Several US military personnel are show standing guard next to the runways of the Kabul airport with two large military vehicles in the distance.

Afghanistan

How the Kabul airport went from calm to chaos

​​​​​​​Two weeks before the Afghan capital, Kabul, fell to the Taliban, The World interviewed the top man in charge of security at the airport. He was confident that the crucial entry-and exit-point to Afghanistan would be protected after US troops left.

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US soldiers stand guard along a perimeter at the international airport in Kabul, Afghanistan, Aug. 16, 2021.

Credit:

Shekib Rahmani/AP

Maj. Gen. Mohammad Reyaz Arian was the top commander in charge of security at the Hamid Karzai International Airport — one of the most important locations in the country — before the Afghan capital fell to the Taliban, a position he held for six months.

Before that, 45-year-old Arian served in the presidential protection service for Afghan presidents Hamid Karzai and Ashraf Ghani.

Related: This Afghan interpreter helped the US Army Special Forces. He’s desperate to get out of Afghanistan.

Arian, wearing his military uniform and sitting in front of a portrait of Ghani and a flag of Afghanistan projected confidence during an interview with The World at the airport in late July.

“You know, the security situation in our country, when you work in security, many things keep you awake at night. We are working to have tight security inside the airport.”

Maj. Gen. Mohammad Reyaz Arian, previously the top commander in charge of security at Hamid Karzai International Airport  

When asked if he was worried about airport security after US troops are fully withdrawn by the Aug. 31 deadline, he responded calmly, “You know the security situation in our country when you work in security, many things keep you awake at night. We are working to have tight security inside the airport.”

He added, “I don’t have any big concerns. Everything is under control.”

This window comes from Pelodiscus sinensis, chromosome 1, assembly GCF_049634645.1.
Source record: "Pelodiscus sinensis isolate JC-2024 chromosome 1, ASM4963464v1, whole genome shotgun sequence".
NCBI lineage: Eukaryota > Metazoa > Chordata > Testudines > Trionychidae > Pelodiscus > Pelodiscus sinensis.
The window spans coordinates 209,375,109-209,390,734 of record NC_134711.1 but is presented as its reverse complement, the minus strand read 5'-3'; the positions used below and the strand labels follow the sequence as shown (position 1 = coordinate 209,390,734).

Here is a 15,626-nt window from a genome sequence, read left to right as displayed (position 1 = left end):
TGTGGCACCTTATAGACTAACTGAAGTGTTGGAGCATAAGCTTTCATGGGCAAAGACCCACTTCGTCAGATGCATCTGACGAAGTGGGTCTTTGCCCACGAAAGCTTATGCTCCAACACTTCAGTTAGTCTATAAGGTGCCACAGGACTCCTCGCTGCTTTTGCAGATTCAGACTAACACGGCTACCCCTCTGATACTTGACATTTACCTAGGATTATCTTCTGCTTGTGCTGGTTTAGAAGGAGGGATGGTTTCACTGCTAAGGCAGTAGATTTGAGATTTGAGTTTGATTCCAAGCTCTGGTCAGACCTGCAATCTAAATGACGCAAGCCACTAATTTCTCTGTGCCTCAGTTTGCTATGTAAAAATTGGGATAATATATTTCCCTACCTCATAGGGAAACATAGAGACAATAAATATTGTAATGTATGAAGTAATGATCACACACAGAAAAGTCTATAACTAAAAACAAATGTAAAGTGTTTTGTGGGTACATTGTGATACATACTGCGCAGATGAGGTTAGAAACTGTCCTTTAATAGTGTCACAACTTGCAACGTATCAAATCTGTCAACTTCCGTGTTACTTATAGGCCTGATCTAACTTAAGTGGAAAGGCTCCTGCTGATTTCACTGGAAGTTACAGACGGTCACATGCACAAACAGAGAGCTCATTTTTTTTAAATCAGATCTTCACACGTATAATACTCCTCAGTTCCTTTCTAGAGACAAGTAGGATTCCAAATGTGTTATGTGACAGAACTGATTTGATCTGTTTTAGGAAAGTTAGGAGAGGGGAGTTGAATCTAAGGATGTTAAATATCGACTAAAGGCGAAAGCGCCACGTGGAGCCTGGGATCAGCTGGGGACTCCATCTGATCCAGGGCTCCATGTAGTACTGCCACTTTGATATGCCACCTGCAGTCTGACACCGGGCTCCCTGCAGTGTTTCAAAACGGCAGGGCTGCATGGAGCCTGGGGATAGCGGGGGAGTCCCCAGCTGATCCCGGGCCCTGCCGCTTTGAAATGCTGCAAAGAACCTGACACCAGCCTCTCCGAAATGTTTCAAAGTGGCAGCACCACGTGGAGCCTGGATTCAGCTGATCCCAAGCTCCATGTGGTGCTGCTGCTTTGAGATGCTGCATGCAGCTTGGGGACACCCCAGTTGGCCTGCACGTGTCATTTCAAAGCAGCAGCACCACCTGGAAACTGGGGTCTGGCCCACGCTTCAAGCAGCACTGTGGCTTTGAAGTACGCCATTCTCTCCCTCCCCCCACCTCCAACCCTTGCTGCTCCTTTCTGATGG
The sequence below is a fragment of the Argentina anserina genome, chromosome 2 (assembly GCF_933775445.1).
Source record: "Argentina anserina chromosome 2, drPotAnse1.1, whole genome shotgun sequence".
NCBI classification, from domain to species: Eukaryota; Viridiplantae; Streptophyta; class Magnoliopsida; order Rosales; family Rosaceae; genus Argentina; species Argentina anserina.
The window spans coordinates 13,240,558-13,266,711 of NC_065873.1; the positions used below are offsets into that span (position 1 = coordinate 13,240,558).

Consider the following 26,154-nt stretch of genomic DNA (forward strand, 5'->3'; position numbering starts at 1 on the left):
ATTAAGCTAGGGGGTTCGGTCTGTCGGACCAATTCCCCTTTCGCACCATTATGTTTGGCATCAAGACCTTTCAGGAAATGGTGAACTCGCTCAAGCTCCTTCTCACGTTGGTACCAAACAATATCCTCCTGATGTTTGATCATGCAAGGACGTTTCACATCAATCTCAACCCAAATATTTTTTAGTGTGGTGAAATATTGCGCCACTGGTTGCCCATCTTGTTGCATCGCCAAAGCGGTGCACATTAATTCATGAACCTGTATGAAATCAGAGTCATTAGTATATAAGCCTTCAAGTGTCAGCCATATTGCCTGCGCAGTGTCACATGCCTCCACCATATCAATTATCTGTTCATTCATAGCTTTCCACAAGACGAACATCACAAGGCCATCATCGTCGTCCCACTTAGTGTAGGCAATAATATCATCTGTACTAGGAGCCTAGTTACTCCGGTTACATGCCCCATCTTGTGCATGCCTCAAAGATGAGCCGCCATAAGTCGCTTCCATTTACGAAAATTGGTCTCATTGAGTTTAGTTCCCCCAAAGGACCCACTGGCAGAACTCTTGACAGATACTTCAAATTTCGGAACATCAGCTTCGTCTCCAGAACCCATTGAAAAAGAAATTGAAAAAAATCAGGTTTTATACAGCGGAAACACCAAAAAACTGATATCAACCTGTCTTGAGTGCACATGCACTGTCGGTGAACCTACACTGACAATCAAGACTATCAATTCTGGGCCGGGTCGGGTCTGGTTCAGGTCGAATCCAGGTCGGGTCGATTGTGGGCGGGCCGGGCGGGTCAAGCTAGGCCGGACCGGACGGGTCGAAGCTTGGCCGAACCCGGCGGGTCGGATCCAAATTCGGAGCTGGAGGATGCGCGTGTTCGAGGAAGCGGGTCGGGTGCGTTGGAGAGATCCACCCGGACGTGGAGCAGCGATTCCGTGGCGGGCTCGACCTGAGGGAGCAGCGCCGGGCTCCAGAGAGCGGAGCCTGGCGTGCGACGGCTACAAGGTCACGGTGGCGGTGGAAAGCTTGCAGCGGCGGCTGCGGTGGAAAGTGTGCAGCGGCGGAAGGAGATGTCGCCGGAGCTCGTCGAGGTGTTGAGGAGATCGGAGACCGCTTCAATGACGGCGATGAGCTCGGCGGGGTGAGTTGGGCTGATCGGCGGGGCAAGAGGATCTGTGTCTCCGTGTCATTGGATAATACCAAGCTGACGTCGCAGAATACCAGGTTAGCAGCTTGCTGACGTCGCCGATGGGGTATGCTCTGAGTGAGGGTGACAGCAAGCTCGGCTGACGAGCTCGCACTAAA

Maj. Gen. Mohammad Reyaz Arian is shown sitting at a large wooden desk and wearing military fatigues with the Afghanistan flag and a portrait photo of former President Ashraf Ghani on the wall.

Maj. Gen. Mohammad Reyaz Arian was the top commander in charge of security at the Hamid Karzai International Airport until the Taliban takeover of Kabul.

Credit:

Zahra Khodadadi/The World

But within a matter of days, his confidence went by the wayside.

On Aug. 15, Taliban fighters poured into Kabul, leading to scenes of chaos and panic on the streets. President Ghani fled the country along with a few other top government officials. The airport was surrounded.

Related: US biometric devices are in the hands of the Taliban. They could be used to target Afghans who helped coalition forces.

For many, Hamid Karzai International Airport became the only way to leave Afghanistan. Since then, the US and other countries have been working to evacuate people.

Those who’ve been able to land elsewhere say they are among the lucky ones — but they are concerned for those still in Afghanistan. 

The US military reported its biggest day of evacuation flights out of Afghanistan by far on Monday, but deadly, persistent violence has blocked many desperate evacuees from entering Kabul's airport, and the Taliban signaled they might soon seek to shut down the evacuation.

A line of people are shown in the distance in low light with the tail of a large aircraft as the sun sets.

US Air Force aircrew assist evacuees boarding an Air Force C-17 aircraft at Hamid Karzai International Airport, Kabul, Afghanistan, Aug. 21, 2021.

Credit:

Senior Airman Taylor Crul/US Air Force via AP

Twenty-eight US military flights ferried about 10,400 people to safety out of Taliban-held Afghanistan over the 24 hours that ended early Monday morning, a White House official said. The chief Pentagon spokesman, John Kirby, said the faster pace of evacuation was due, in part, to coordination with Taliban commanders on getting evacuees into the airport.

“Thus far, and going forward, it does require constant coordination and deconfliction with the Taliban,” Kirby said. “What we've seen is, this deconfliction has worked well in terms of allowing access and flow as well as reducing the overall size of the crowds just outside the airport.”

Since Aug. 14, the US has evacuated and facilitated the evacuation of about 37,000 people. The US military says it has the capacity to fly between 5,000 and 9,000 people out per day. 

Kabul airport: A scene of chaos and tragedy

The US left all of its military bases in Afghanistan, including Bagram Airfield, its biggest in the country by early July.

As the Taliban swept through the country at lightning speed, other airports became difficult to access. Taliban fighters took major land border crossings and roads and highways between major cities became too dangerous to navigate.